Boeing 737 Max

FAA Predicted More Fatal Boeing 737 Crashes Before Second Crash, Docs Show

The FAA review was released during a hearing of the House Committee on Transportation and Infrastructure on the agency’s approval of the 737 Max

File photo- A Boeing 737 MAX 8 airliner lifts off for its first flight on Jan. 29, 2016, in Renton, Washington.
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What to Know

  • The December 2018 document was released during a House hearing on the 737 Max certification.
  • FAA personnel predicted 15 more crashes over the course of the 737 Max assuming no software changes were made.
  • The FAA and other regulators didn’t ground the jets until after as second crash.

The Federal Aviation Administration predicted more fatal crashes of the Boeing 737 Max after a Lion Air flight went down in October 2018, an internal document released Wednesday showed, but the agency allowed the planes to keep flying until a second Max crashed earlier this year.

The FAA and other air safety regulators around the world didn’t ground the planes until a second crash, which occurred in March in Ethiopia, killing the 157 people on the flight. The first crash, less than five months earlier was a Lion Air 737 Max that went down shortly after takeoff in October 2018, killing all 189 people on board.

The internal FAA review, dated Dec. 3, 2018, said 15 fatal crashes of the 737 Max were possible if there were no changes made to flight-control software that was implicated in both crashes, over the course of the plane’s lifetime, which would last decades.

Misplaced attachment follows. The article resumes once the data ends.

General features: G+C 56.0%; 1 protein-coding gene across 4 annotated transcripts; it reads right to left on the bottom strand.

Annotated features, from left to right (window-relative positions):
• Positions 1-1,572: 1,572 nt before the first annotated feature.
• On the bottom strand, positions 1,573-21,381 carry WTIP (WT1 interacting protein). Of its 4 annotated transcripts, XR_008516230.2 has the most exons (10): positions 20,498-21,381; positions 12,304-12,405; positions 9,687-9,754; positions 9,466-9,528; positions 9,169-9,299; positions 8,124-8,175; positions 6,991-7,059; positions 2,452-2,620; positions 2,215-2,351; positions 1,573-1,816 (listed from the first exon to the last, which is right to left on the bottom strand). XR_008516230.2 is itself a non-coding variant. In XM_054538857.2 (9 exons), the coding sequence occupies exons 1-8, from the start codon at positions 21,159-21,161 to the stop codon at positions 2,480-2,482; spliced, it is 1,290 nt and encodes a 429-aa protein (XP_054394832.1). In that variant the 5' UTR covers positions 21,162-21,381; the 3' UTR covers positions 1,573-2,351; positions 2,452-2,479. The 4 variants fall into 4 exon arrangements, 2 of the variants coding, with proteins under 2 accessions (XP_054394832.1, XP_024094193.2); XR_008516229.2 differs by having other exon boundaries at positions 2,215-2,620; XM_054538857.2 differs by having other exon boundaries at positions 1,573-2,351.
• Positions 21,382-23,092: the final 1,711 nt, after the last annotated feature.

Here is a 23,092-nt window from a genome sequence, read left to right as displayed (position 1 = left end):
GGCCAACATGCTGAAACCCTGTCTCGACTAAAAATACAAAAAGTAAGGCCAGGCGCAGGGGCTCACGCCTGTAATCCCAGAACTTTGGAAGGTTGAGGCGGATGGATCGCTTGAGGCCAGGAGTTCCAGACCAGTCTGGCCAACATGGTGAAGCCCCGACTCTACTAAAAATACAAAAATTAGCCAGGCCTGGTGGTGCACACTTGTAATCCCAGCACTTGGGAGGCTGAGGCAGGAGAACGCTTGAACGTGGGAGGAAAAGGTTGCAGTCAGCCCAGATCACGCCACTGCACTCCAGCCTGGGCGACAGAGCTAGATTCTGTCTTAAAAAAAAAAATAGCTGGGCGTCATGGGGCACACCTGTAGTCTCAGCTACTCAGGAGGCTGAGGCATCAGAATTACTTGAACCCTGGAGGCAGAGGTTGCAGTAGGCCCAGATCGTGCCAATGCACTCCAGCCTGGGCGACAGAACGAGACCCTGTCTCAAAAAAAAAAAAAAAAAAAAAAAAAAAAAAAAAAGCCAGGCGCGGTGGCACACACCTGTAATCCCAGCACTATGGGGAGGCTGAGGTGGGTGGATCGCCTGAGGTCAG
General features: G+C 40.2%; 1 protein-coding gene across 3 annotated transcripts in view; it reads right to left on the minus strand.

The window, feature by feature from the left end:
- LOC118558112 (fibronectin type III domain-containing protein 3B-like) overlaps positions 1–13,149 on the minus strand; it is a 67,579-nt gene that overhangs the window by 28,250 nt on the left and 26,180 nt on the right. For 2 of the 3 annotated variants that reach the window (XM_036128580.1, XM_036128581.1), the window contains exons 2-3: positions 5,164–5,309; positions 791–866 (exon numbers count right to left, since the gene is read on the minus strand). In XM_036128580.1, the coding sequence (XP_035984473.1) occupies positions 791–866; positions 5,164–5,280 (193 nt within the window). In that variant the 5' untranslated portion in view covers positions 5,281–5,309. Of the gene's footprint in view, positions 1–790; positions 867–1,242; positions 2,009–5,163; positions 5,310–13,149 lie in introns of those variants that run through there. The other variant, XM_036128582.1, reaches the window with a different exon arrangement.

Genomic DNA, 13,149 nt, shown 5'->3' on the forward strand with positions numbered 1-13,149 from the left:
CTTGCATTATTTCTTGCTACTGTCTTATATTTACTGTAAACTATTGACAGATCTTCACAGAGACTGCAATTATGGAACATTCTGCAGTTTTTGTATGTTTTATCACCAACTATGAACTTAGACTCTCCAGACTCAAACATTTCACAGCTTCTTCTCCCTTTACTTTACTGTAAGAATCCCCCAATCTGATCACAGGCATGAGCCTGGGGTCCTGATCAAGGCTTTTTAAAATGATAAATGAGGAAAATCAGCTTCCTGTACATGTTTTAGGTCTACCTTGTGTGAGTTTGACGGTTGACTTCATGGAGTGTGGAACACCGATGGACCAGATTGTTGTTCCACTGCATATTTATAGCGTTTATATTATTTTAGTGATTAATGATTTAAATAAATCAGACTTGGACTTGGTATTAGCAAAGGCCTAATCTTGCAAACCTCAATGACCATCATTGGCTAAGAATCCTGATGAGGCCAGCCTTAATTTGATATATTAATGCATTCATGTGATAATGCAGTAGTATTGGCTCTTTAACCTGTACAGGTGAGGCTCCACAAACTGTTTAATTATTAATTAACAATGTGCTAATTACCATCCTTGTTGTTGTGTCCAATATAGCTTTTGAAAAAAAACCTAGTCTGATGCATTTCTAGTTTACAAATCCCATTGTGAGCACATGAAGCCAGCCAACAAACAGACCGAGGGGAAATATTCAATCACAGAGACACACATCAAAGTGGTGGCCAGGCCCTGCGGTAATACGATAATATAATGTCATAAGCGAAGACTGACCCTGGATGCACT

The FAA review was released during a hearing of the House Committee on Transportation and Infrastructure on the agency’s approval of the 737 Max.

After the Lion Air crash in October 2018, the FAA issued an emergency directive to airlines flying the 737 Max, ordering them to spell out procedures to counter conditions like those that occurred on the Lion Air flight.

Boeing said in a statement that the FAA found the measures the manufacturer and agency took after Lion Air “sufficed to allow continued operation of the MAX fleet until changes to the ... software could be implemented.” The company added that Boeing’s risk analysis matched the FAA’s conclusions about the aircraft’s risks.

The planes remain grounded after a flight ban was implemented in March and the FAA has repeatedly said it has no firm timeline to allow the jets to fly again. Boeing has developed a software fix for the jets that makes it less aggressive to give pilots greater control. It also plans to install more redundancies.

Pilots in both crashes battled the system, known as MCAS, which repeatedly pushed the nose of the planes down until their final, fatal dives. It was erroneously activated by faulty sensor data. Pilots complained after the first crash that they didn’t even know the MCAS system was on the plane.

“My highest priority is to make sure something like this never happens again,” FAA Administrator Steve Dickson, who started a five-year term at the helm of the agency in August, said at the House hearing. Aircraft groundings “illustrate what we have done historically we cannot be satisfied with. We’ve got to continue to put process improvements in place.”

Dickson said the agency reserves the right to fine Boeing for failures related to the 737 Max but doesn’t have immediate plans to do so.

The hearing will also include testimony from a former Boeing manager who raised safety concerns about the 737 Max production line to Boeing executives and to federal regulators in several letters.

FAA officials said they are looking into those concerns and have interviewed several Boeing employees about the issues.

“We are looking into those problems,” Dickson told lawmakers. 

This Story first appeared on CNBC.com. More from CNBC:

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